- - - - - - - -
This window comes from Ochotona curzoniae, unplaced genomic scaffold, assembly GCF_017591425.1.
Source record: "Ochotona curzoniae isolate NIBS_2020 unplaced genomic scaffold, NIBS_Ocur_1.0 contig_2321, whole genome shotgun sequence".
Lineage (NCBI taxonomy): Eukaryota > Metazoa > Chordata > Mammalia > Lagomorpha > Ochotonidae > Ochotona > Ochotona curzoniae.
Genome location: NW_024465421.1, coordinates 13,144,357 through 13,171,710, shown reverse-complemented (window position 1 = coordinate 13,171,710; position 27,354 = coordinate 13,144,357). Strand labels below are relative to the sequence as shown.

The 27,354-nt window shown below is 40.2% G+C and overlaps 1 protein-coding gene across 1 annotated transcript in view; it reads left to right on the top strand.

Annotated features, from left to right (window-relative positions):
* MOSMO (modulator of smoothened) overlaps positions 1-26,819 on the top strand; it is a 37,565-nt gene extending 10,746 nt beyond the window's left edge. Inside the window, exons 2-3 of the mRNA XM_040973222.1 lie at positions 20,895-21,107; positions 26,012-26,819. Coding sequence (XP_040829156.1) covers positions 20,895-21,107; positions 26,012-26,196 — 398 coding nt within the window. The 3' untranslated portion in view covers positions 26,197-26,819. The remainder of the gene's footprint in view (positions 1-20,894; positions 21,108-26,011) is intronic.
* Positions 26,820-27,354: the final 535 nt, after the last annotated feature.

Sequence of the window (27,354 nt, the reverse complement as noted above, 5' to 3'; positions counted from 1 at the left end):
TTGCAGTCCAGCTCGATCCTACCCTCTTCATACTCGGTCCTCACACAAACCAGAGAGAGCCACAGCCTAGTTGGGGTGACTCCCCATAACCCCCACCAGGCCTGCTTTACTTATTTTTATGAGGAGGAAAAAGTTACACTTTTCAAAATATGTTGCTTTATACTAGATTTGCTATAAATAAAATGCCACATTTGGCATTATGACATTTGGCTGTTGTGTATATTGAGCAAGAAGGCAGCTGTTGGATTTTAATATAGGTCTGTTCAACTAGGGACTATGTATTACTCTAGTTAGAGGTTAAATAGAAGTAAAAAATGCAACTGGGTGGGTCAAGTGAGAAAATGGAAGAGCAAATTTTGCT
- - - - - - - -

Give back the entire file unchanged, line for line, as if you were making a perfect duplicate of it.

This window comes from Ochotona curzoniae, unplaced genomic scaffold, assembly GCF_017591425.1.
Source record: "Ochotona curzoniae isolate NIBS_2020 unplaced genomic scaffold, NIBS_Ocur_1.0 contig_2321, whole genome shotgun sequence".
Lineage (NCBI taxonomy): Eukaryota > Metazoa > Chordata > Mammalia > Lagomorpha > Ochotonidae > Ochotona > Ochotona curzoniae.
Genome location: NW_024465421.1, coordinates 13,144,357 through 13,171,710, shown reverse-complemented (window position 1 = coordinate 13,171,710; position 27,354 = coordinate 13,144,357). Strand labels below are relative to the sequence as shown.

The 27,354-nt window shown below is 40.2% G+C and overlaps 1 protein-coding gene across 1 annotated transcript in view; it reads left to right on the top strand.

Annotated features, from left to right (window-relative positions):
* MOSMO (modulator of smoothened) overlaps positions 1-26,819 on the top strand; it is a 37,565-nt gene extending 10,746 nt beyond the window's left edge. Inside the window, exons 2-3 of the mRNA XM_040973222.1 lie at positions 20,895-21,107; positions 26,012-26,819. Coding sequence (XP_040829156.1) covers positions 20,895-21,107; positions 26,012-26,196 — 398 coding nt within the window. The 3' untranslated portion in view covers positions 26,197-26,819. The remainder of the gene's footprint in view (positions 1-20,894; positions 21,108-26,011) is intronic.
* Positions 26,820-27,354: the final 535 nt, after the last annotated feature.

Sequence of the window (27,354 nt, the reverse complement as noted above, 5' to 3'; positions counted from 1 at the left end):
TTGCAGTCCAGCTCGATCCTACCCTCTTCATACTCGGTCCTCACACAAACCAGAGAGAGCCACAGCCTAGTTGGGGTGACTCCCCATAACCCCCACCAGGCCTGCTTTACTTATTTTTATGAGGAGGAAAAAGTTACACTTTTCAAAATATGTTGCTTTATACTAGATTTGCTATAAATAAAATGCCACATTTGGCATTATGACATTTGGCTGTTGTGTATATTGAGCAAGAAGGCAGCTGTTGGATTTTAATATAGGTCTGTTCAACTAGGGACTATGTATTACTCTAGTTAGAGGTTAAATAGAAGTAAAAAATGCAACTGGGTGGGTCAAGTGAGAAAATGGAAGAGCAAATTTTGCT